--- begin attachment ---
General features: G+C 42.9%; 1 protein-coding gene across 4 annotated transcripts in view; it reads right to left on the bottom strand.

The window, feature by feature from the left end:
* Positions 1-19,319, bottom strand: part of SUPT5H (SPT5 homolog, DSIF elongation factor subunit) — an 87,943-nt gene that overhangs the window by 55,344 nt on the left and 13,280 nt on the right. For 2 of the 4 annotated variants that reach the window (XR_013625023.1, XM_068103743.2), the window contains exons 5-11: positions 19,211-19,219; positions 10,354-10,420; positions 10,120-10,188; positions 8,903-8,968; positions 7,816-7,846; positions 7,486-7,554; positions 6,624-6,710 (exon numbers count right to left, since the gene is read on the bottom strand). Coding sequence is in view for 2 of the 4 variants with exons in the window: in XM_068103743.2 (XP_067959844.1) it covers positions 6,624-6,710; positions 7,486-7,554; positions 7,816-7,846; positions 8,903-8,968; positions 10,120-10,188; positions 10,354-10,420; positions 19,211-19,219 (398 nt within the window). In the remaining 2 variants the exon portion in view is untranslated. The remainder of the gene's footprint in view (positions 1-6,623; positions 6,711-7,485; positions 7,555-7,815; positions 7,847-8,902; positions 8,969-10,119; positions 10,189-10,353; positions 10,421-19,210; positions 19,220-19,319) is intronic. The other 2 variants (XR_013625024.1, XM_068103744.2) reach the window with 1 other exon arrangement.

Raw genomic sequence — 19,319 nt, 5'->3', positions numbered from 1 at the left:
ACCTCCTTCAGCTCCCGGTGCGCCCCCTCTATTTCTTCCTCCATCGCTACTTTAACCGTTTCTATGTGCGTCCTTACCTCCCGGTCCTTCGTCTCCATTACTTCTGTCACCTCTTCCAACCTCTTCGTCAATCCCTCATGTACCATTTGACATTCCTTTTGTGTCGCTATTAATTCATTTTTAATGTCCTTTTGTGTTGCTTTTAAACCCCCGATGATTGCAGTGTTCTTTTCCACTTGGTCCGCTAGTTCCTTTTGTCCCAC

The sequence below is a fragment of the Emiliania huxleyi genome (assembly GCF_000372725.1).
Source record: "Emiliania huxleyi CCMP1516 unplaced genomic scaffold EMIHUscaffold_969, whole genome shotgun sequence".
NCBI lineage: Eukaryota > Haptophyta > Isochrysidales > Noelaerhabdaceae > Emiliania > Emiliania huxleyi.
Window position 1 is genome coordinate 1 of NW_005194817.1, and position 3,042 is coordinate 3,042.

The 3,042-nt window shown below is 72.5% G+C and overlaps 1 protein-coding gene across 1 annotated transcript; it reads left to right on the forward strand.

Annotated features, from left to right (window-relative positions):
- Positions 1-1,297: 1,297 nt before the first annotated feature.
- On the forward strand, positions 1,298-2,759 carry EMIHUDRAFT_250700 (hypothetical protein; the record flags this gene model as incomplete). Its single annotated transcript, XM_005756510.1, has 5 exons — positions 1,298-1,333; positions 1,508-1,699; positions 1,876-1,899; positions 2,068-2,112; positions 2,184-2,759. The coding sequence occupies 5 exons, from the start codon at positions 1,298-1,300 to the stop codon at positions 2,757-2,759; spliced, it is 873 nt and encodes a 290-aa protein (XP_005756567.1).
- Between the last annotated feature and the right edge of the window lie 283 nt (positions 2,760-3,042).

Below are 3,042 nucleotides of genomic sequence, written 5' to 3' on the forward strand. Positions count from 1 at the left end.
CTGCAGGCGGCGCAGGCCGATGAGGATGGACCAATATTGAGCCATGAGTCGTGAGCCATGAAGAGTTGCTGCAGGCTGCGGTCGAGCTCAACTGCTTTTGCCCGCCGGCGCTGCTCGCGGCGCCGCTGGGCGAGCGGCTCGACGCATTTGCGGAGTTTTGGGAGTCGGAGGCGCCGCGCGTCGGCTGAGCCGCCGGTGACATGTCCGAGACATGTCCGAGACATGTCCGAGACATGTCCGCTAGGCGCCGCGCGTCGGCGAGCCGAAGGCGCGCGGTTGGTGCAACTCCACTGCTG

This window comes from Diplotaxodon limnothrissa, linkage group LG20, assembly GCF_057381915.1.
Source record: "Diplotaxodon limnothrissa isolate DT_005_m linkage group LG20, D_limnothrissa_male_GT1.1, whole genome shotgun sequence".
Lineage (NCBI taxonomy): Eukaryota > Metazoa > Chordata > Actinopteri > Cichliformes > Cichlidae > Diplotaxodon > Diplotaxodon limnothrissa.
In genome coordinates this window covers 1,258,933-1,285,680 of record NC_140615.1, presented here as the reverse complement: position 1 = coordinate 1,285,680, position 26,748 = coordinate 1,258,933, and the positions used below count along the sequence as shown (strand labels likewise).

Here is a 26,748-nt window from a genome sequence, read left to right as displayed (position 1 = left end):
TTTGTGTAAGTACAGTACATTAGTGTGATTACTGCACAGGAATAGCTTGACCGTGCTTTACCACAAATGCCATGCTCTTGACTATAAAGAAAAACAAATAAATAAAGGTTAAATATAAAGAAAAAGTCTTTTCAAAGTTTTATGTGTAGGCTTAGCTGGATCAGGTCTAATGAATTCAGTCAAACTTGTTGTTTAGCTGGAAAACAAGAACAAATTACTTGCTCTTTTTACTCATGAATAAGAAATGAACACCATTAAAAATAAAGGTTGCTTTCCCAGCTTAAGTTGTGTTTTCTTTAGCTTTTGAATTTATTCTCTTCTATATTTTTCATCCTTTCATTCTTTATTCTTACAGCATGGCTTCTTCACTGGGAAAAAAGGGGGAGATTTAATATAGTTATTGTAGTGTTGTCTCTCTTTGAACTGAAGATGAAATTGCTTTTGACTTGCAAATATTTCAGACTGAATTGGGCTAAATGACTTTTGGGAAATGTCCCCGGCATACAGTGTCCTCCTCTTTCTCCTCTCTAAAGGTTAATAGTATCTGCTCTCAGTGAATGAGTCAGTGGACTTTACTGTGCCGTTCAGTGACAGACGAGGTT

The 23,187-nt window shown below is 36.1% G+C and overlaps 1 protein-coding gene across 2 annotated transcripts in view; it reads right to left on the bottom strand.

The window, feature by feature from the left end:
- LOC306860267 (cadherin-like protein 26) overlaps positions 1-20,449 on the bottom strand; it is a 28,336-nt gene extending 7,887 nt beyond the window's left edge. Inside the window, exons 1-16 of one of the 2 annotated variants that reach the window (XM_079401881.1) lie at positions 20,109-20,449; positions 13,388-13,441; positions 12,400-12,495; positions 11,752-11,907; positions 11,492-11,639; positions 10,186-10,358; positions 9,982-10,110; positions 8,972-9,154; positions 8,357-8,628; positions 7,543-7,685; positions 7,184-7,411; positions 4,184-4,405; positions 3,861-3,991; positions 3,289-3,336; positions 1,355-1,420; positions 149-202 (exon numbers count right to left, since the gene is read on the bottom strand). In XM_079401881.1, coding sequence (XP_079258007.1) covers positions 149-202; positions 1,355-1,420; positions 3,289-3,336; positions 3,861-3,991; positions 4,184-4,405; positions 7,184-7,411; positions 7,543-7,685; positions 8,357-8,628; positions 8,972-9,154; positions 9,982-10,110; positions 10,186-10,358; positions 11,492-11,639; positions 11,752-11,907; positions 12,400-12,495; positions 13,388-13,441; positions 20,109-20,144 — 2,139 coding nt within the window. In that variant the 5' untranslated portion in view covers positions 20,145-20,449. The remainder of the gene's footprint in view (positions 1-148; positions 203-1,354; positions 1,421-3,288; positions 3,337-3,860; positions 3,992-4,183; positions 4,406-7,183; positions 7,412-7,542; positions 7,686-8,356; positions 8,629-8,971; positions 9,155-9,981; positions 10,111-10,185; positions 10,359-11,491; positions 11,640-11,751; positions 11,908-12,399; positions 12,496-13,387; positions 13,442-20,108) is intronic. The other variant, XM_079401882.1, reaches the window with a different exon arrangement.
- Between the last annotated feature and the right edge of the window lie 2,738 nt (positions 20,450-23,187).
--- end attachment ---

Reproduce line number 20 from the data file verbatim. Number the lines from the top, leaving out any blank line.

In genome coordinates this window covers 1,258,933-1,285,680 of record NC_140615.1, presented here as the reverse complement: position 1 = coordinate 1,285,680, position 26,748 = coordinate 1,258,933, and the positions used below count along the sequence as shown (strand labels likewise).